August 28, 2015

Light-activated learning

Synaptic transmission.

(August 28, 2015)  A German-French team has developed a light-sensitive switch that regulates a protein implicated in the neurobiology of synaptic plasticity. The agent promises to shed new light on the phenomenology of learning, memory and neurodegeneration.

Learning is made possible by the fact that the functional connections between nerve cells in the brain are subject to constant remodeling. As a result of activation-dependent modification of these links (‘synaptic plasticity’), circuits that are repeatedly stimulated “learn” to transmit signals ever more efficiently. This process is thought to provide the molecular basis for learning and memory, allowing the information encoded in such networks to be recalled and exploited in novel situations. The primary targets for modification are the specialized receptor proteins in nerve-cell membranes that mediate the transmission of electrical signals between individual neurons. A team of researchers led by Dirk Trauner, Professor of Chemical Biology and Genetics at LMU, in collaboration with colleagues at the Institut Pasteur in Paris, has now synthesized a light-dependent switch that enables them to control the activity of a particular class of receptors which is crucial for the formation and storage of memories. The compound provides a powerful new tool for researchers interested in probing the mechanisms that underlie short- and long-term memory. The results appear in the online journal “Nature Communications”.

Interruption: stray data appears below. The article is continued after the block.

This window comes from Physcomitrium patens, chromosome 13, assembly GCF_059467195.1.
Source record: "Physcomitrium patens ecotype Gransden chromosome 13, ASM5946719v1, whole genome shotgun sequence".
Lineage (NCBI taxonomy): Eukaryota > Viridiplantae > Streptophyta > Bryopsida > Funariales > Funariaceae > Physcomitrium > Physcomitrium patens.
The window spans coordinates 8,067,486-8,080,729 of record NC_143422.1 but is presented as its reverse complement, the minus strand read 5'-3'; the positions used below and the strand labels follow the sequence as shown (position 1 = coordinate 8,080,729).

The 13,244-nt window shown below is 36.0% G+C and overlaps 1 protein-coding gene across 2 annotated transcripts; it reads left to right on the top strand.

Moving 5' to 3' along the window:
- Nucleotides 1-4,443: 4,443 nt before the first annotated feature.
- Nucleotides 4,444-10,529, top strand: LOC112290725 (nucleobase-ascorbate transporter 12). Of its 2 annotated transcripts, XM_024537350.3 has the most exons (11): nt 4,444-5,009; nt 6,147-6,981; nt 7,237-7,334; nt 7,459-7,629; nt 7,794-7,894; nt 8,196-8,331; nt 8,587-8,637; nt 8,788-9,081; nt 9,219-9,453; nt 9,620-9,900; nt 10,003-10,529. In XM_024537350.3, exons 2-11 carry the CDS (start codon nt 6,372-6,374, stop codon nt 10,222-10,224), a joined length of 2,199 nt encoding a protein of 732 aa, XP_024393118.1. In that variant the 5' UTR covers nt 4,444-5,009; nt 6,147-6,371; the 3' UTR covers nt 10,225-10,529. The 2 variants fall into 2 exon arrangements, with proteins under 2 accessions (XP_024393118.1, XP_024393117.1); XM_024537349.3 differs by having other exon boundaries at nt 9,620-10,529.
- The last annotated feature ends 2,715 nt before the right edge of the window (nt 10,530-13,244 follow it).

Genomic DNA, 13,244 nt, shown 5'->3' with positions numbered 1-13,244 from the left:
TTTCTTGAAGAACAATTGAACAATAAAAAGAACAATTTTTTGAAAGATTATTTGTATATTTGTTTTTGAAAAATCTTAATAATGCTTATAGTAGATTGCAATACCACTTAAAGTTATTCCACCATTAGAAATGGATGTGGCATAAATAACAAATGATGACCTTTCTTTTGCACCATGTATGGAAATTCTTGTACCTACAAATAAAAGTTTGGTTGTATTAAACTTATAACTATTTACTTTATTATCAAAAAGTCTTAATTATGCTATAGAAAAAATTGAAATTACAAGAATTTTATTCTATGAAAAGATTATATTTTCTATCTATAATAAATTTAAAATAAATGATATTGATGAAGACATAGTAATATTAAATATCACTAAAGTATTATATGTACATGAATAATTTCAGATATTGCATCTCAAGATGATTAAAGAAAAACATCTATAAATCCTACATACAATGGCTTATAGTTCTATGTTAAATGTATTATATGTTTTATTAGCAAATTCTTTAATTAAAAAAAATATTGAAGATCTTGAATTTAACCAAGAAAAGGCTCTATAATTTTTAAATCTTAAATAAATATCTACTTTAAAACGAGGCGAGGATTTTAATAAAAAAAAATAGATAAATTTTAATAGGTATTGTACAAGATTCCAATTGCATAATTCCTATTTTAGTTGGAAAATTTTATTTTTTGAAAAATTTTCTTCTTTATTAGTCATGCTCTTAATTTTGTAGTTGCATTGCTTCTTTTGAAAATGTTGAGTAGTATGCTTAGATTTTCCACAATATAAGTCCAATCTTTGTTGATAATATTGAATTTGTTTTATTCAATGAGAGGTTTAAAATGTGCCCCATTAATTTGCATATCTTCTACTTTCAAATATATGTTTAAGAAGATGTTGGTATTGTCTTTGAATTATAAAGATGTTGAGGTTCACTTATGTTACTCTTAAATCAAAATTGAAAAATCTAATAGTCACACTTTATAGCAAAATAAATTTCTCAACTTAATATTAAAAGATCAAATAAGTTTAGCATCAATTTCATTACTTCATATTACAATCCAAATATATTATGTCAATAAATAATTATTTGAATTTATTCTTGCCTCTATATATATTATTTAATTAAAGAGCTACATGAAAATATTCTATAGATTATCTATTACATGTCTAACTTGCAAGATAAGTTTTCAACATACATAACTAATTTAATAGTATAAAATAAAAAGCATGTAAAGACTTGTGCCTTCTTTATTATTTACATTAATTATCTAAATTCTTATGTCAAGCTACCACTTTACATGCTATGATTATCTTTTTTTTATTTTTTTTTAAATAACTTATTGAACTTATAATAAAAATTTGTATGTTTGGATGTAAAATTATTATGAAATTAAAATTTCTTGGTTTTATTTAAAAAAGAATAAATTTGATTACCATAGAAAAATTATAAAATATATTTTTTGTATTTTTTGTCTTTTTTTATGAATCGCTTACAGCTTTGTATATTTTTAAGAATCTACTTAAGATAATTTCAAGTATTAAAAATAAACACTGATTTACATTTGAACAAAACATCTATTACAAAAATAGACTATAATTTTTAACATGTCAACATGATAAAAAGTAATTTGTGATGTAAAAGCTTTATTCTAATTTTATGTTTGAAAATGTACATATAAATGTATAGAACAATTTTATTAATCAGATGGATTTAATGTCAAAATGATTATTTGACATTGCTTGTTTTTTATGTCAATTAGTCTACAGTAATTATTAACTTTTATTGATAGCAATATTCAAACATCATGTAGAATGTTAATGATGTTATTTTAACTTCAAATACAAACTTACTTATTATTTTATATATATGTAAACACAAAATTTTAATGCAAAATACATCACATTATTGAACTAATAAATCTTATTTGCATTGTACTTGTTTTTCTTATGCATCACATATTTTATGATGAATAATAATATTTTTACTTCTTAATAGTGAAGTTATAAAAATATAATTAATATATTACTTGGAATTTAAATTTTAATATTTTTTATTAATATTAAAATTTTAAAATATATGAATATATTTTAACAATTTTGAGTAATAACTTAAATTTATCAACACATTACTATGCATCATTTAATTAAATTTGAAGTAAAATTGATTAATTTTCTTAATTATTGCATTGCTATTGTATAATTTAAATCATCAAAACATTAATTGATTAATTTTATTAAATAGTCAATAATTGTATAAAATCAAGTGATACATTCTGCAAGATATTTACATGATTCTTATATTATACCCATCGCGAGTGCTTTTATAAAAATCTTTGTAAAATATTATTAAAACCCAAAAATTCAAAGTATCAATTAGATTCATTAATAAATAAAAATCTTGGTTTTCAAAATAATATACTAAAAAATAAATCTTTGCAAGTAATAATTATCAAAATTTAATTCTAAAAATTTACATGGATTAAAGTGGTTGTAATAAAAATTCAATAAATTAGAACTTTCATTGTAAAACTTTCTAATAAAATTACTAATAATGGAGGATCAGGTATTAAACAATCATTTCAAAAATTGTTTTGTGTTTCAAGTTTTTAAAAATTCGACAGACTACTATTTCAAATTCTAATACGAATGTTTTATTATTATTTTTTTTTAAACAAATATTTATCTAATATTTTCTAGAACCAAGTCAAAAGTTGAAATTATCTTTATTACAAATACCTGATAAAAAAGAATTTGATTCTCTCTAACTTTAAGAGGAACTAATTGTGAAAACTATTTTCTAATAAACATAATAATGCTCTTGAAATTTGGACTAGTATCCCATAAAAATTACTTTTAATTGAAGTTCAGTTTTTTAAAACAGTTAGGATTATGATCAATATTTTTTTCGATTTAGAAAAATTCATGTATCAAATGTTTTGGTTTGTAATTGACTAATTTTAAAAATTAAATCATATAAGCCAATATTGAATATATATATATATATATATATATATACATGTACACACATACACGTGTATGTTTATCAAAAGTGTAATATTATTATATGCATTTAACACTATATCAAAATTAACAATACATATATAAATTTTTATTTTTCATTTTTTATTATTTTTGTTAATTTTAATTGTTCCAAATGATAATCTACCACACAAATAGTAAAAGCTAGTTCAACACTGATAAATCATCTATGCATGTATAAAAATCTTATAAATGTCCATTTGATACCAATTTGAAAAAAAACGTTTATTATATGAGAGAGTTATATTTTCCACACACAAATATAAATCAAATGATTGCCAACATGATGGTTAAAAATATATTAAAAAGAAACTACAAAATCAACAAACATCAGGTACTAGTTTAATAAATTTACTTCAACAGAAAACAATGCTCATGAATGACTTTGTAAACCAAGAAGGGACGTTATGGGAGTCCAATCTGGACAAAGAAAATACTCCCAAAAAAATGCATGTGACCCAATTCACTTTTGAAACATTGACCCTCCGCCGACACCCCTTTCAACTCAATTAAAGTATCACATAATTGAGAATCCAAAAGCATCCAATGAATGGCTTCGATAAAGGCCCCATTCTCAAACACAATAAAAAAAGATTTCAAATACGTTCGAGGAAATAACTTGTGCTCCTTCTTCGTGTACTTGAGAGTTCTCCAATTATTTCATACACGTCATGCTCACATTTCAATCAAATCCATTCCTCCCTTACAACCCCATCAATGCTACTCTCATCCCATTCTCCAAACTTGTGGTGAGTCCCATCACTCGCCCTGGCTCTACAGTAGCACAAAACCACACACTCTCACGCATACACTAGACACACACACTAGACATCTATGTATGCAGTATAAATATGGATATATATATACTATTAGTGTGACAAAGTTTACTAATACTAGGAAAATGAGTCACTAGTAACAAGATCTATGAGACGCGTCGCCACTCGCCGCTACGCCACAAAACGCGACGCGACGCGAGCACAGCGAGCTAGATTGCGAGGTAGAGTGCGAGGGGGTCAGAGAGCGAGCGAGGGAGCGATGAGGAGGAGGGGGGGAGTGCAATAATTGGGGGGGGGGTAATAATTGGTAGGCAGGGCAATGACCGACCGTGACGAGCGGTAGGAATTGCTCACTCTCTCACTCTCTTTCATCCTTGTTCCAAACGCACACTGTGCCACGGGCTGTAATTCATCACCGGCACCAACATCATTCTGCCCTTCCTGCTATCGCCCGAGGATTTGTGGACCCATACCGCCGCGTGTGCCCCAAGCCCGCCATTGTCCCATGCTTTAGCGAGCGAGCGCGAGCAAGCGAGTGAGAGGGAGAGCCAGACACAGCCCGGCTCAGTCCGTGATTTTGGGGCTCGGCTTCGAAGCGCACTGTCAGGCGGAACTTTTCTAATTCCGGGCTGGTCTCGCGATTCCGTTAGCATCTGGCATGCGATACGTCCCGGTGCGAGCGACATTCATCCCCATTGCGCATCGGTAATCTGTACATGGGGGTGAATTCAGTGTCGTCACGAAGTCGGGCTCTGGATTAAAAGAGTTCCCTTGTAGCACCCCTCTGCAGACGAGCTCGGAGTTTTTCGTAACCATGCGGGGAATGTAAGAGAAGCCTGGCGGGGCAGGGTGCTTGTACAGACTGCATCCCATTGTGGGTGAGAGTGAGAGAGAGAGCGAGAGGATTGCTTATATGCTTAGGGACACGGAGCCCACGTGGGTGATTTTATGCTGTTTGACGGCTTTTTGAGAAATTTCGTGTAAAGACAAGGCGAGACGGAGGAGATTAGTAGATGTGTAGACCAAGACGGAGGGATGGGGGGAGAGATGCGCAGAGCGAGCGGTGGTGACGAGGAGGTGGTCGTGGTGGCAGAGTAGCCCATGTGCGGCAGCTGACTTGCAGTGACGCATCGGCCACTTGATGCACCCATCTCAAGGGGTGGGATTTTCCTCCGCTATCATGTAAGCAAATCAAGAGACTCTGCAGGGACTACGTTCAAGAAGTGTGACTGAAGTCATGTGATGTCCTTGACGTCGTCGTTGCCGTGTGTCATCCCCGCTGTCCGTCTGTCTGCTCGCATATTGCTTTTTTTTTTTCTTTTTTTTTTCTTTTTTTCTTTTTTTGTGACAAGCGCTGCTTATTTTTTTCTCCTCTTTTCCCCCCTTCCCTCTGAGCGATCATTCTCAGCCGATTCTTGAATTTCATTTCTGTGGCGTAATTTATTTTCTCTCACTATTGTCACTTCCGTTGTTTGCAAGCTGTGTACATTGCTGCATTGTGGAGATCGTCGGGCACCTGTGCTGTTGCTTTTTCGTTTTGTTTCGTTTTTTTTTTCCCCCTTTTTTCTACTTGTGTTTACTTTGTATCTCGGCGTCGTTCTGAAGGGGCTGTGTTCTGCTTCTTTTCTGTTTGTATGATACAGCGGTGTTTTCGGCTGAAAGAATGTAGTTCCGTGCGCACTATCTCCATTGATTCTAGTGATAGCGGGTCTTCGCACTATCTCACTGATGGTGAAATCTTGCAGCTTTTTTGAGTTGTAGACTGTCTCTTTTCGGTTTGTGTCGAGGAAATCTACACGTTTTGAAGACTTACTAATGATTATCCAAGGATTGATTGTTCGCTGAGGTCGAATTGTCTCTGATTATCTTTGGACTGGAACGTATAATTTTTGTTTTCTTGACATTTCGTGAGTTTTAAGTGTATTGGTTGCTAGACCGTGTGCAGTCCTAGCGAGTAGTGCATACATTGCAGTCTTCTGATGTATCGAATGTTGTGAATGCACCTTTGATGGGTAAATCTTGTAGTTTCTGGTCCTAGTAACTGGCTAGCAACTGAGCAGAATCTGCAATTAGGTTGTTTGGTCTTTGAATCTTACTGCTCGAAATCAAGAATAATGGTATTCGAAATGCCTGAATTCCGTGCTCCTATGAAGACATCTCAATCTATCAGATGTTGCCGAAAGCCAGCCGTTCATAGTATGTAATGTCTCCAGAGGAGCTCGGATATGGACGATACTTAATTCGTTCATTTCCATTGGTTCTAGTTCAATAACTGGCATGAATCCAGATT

Individual nerve cells generally use chemical messengers to communicate with each other. These so-called neurotransmitters are released by specialized structures called synapses at the end of the signal-transmitting fiber (the axon) and diffuse across the synaptic cleft – the narrow gap that separates nerve cells from each other. The chemical then binds to receptors on the “post-synaptic” neuron. How the post-synaptic cell reacts is dependent on the nature of the neurotransmitter and the corresponding receptor. “In this context, the so-called NMDA receptor is very special,” says Laura Laprell, a PhD student in Trauner’s group and joint first author of the new study. “It is primarily responsible for the fact that we have the capacity to form memories and the ability to learn.”